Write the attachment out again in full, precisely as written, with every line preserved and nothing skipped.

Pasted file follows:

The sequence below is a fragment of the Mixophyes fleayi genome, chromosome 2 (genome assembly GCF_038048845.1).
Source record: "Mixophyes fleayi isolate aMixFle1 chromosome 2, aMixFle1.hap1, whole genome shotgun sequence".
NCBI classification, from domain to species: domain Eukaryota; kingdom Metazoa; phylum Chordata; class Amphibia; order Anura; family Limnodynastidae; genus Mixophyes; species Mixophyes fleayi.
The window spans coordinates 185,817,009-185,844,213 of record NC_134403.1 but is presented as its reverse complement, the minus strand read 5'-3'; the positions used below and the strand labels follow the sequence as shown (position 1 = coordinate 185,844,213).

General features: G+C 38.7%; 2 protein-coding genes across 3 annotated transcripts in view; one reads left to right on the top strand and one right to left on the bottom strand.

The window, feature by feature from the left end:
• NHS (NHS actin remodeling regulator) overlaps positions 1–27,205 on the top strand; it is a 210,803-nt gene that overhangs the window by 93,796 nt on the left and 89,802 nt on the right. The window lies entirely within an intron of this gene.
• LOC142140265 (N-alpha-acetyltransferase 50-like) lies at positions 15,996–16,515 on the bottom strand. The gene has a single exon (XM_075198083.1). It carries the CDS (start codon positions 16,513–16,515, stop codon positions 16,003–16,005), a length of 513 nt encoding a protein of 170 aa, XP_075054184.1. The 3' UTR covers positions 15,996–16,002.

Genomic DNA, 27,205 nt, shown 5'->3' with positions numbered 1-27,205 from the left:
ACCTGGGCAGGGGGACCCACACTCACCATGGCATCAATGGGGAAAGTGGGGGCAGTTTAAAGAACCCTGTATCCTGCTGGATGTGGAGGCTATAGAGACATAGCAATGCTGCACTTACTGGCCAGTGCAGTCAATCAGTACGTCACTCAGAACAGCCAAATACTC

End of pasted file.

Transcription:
The sequence below is a fragment of the Mixophyes fleayi genome, chromosome 2 (genome assembly GCF_038048845.1).
Source record: "Mixophyes fleayi isolate aMixFle1 chromosome 2, aMixFle1.hap1, whole genome shotgun sequence".
NCBI classification, from domain to species: domain Eukaryota; kingdom Metazoa; phylum Chordata; class Amphibia; order Anura; family Limnodynastidae; genus Mixophyes; species Mixophyes fleayi.
The window spans coordinates 185,817,009-185,844,213 of record NC_134403.1 but is presented as its reverse complement, the minus strand read 5'-3'; the positions used below and the strand labels follow the sequence as shown (position 1 = coordinate 185,844,213).

General features: G+C 38.7%; 2 protein-coding genes across 3 annotated transcripts in view; one reads left to right on the top strand and one right to left on the bottom strand.

The window, feature by feature from the left end:
• NHS (NHS actin remodeling regulator) overlaps positions 1–27,205 on the top strand; it is a 210,803-nt gene that overhangs the window by 93,796 nt on the left and 89,802 nt on the right. The window lies entirely within an intron of this gene.
• LOC142140265 (N-alpha-acetyltransferase 50-like) lies at positions 15,996–16,515 on the bottom strand. The gene has a single exon (XM_075198083.1). It carries the CDS (start codon positions 16,513–16,515, stop codon positions 16,003–16,005), a length of 513 nt encoding a protein of 170 aa, XP_075054184.1. The 3' UTR covers positions 15,996–16,002.

Genomic DNA, 27,205 nt, shown 5'->3' with positions numbered 1-27,205 from the left:
ACCTGGGCAGGGGGACCCACACTCACCATGGCATCAATGGGGAAAGTGGGGGCAGTTTAAAGAACCCTGTATCCTGCTGGATGTGGAGGCTATAGAGACATAGCAATGCTGCACTTACTGGCCAGTGCAGTCAATCAGTACGTCACTCAGAACAGCCAAATACTC